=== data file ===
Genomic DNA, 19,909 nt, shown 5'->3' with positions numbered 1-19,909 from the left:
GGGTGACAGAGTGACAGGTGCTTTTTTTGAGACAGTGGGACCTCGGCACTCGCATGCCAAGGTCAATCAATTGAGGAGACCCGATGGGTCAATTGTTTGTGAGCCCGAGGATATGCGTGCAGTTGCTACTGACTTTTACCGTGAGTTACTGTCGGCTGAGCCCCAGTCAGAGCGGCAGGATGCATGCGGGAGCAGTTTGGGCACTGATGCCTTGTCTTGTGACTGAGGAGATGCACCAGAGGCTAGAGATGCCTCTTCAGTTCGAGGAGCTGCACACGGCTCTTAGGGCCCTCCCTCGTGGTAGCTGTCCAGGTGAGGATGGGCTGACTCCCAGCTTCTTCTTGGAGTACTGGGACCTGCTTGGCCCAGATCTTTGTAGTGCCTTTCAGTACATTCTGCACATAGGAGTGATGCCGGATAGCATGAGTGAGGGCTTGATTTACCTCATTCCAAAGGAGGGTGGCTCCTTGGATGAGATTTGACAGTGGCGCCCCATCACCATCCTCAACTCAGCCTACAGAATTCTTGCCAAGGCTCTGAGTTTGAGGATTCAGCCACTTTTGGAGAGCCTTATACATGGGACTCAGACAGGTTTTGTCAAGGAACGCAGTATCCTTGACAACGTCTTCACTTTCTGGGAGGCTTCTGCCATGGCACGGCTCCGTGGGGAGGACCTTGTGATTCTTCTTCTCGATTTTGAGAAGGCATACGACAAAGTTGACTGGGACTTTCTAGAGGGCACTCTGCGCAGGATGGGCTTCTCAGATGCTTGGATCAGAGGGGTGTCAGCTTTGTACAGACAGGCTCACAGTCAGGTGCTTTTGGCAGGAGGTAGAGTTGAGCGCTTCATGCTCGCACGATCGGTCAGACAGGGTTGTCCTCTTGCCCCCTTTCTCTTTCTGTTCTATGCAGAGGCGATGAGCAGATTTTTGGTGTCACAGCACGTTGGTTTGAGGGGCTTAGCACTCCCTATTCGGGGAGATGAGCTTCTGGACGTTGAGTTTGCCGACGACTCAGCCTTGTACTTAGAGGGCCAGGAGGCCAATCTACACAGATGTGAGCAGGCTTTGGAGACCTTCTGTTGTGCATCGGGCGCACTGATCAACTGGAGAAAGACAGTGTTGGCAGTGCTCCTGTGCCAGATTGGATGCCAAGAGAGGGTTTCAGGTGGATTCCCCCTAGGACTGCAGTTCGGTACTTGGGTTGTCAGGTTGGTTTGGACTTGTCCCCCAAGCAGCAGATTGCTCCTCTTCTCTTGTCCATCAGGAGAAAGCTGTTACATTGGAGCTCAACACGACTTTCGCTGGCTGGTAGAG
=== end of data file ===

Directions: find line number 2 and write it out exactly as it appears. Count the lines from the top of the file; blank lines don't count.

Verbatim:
GGGTGACAGAGTGACAGGTGCTTTTTTTGAGACAGTGGGACCTCGGCACTCGCATGCCAAGGTCAATCAATTGAGGAGACCCGATGGGTCAATTGTTTGTGAGCCCGAGGATATGCGTGCAGTTGCTACTGACTTTTACCGTGAGTTACTGTCGGCTGAGCCCCAGTCAGAGCGGCAGGATGCATGCGGGAGCAGTTTGGGCACTGATGCCTTGTCTTGTGACTGAGGAGATGCACCAGAGGCTAGAGATGCCTCTTCAGTTCGAGGAGCTGCACACGGCTCTTAGGGCCCTCCCTCGTGGTAGCTGTCCAGGTGAGGATGGGCTGACTCCCAGCTTCTTCTTGGAGTACTGGGACCTGCTTGGCCCAGATCTTTGTAGTGCCTTTCAGTACATTCTGCACATAGGAGTGATGCCGGATAGCATGAGTGAGGGCTTGATTTACCTCATTCCAAAGGAGGGTGGCTCCTTGGATGAGATTTGACAGTGGCGCCCCATCACCATCCTCAACTCAGCCTACAGAATTCTTGCCAAGGCTCTGAGTTTGAGGATTCAGCCACTTTTGGAGAGCCTTATACATGGGACTCAGACAGGTTTTGTCAAGGAACGCAGTATCCTTGACAACGTCTTCACTTTCTGGGAGGCTTCTGCCATGGCACGGCTCCGTGGGGAGGACCTTGTGATTCTTCTTCTCGATTTTGAGAAGGCATACGACAAAGTTGACTGGGACTTTCTAGAGGGCACTCTGCGCAGGATGGGCTTCTCAGATGCTTGGATCAGAGGGGTGTCAGCTTTGTACAGACAGGCTCACAGTCAGGTGCTTTTGGCAGGAGGTAGAGTTGAGCGCTTCATGCTCGCACGATCGGTCAGACAGGGTTGTCCTCTTGCCCCCTTTCTCTTTCTGTTCTATGCAGAGGCGATGAGCAGATTTTTGGTGTCACAGCACGTTGGTTTGAGGGGCTTAGCACTCCCTATTCGGGGAGATGAGCTTCTGGACGTTGAGTTTGCCGACGACTCAGCCTTGTACTTAGAGGGCCAGGAGGCCAATCTACACAGATGTGAGCAGGCTTTGGAGACCTTCTGTTGTGCATCGGGCGCACTGATCAACTGGAGAAAGACAGTGTTGGCAGTGCTCCTGTGCCAGATTGGATGCCAAGAGAGGGTTTCAGGTGGATTCCCCCTAGGACTGCAGTTCGGTACTTGGGTTGTCAGGTTGGTTTGGACTTGTCCCCCAAGCAGCAGATTGCTCCTCTTCTCTTGTCCATCAGGAGAAAGCTGTTACATTGGAGCTCAACACGACTTTCGCTGGCTGGTAGAG